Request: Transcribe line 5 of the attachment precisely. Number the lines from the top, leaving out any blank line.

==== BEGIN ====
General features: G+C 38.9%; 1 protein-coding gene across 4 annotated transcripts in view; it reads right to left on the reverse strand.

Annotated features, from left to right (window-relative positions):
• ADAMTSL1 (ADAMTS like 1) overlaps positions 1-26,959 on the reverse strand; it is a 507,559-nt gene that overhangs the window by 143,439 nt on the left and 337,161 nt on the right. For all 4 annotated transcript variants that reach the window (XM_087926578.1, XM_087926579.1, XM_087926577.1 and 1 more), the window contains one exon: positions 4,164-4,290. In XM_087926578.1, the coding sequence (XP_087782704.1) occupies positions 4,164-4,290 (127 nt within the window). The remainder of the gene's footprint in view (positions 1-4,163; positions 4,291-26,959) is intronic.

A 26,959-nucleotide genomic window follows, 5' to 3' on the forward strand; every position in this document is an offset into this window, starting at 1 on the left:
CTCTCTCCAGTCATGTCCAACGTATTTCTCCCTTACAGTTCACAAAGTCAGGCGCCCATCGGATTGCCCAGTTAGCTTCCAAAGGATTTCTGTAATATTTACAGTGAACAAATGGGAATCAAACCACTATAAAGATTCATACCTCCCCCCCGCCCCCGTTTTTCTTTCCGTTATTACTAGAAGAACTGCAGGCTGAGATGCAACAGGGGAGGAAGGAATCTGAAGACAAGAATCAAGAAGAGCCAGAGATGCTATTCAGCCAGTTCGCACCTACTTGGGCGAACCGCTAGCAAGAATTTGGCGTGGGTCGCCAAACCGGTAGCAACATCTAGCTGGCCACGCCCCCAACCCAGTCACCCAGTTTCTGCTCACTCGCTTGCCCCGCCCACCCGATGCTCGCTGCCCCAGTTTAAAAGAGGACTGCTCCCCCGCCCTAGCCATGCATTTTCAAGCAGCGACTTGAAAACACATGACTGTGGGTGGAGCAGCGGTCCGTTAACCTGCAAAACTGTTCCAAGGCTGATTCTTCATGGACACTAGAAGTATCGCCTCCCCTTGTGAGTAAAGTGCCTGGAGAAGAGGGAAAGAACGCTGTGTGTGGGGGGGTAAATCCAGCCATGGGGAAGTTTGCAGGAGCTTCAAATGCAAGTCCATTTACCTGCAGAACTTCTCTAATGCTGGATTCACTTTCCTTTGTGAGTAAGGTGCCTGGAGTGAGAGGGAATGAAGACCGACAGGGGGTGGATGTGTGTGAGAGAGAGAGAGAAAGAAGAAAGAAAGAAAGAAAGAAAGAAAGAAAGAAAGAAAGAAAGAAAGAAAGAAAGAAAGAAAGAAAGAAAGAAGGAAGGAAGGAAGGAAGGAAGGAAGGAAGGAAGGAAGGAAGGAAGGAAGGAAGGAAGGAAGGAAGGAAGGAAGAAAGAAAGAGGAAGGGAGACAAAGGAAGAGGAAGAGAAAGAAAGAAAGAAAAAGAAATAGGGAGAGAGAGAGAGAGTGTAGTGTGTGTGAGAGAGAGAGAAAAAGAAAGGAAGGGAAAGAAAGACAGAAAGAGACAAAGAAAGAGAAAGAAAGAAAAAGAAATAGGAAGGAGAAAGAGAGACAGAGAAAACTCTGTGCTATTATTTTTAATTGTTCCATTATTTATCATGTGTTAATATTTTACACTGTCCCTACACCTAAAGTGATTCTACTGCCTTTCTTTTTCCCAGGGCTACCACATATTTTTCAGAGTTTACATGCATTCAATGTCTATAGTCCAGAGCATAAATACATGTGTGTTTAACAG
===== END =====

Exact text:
CTCTCTCCAGTCATGTCCAACGTATTTCTCCCTTACAGTTCACAAAGTCAGGCGCCCATCGGATTGCCCAGTTAGCTTCCAAAGGATTTCTGTAATATTTACAGTGAACAAATGGGAATCAAACCACTATAAAGATTCATACCTCCCCCCCGCCCCCGTTTTTCTTTCCGTTATTACTAGAAGAACTGCAGGCTGAGATGCAACAGGGGAGGAAGGAATCTGAAGACAAGAATCAAGAAGAGCCAGAGATGCTATTCAGCCAGTTCGCACCTACTTGGGCGAACCGCTAGCAAGAATTTGGCGTGGGTCGCCAAACCGGTAGCAACATCTAGCTGGCCACGCCCCCAACCCAGTCACCCAGTTTCTGCTCACTCGCTTGCCCCGCCCACCCGATGCTCGCTGCCCCAGTTTAAAAGAGGACTGCTCCCCCGCCCTAGCCATGCATTTTCAAGCAGCGACTTGAAAACACATGACTGTGGGTGGAGCAGCGGTCCGTTAACCTGCAAAACTGTTCCAAGGCTGATTCTTCATGGACACTAGAAGTATCGCCTCCCCTTGTGAGTAAAGTGCCTGGAGAAGAGGGAAAGAACGCTGTGTGTGGGGGGGTAAATCCAGCCATGGGGAAGTTTGCAGGAGCTTCAAATGCAAGTCCATTTACCTGCAGAACTTCTCTAATGCTGGATTCACTTTCCTTTGTGAGTAAGGTGCCTGGAGTGAGAGGGAATGAAGACCGACAGGGGGTGGATGTGTGTGAGAGAGAGAGAGAAAGAAGAAAGAAAGAAAGAAAGAAAGAAAGAAAGAAAGAAAGAAAGAAAGAAAGAAAGAAAGAAAGAAAGAAAGAAGGAAGGAAGGAAGGAAGGAAGGAAGGAAGGAAGGAAGGAAGGAAGGAAGGAAGGAAGGAAGGAAGGAAGGAAGAAAGAAAGAGGAAGGGAGACAAAGGAAGAGGAAGAGAAAGAAAGAAAGAAAAAGAAATAGGGAGAGAGAGAGAGAGTGTAGTGTGTGTGAGAGAGAGAGAAAAAGAAAGGAAGGGAAAGAAAGACAGAAAGAGACAAAGAAAGAGAAAGAAAGAAAAAGAAATAGGAAGGAGAAAGAGAGACAGAGAAAACTCTGTGCTATTATTTTTAATTGTTCCATTATTTATCATGTGTTAATATTTTACACTGTCCCTACACCTAAAGTGATTCTACTGCCTTTCTTTTTCCCAGGGCTACCACATATTTTTCAGAGTTTACATGCATTCAATGTCTATAGTCCAGAGCATAAATACATGTGTGTTTAACAG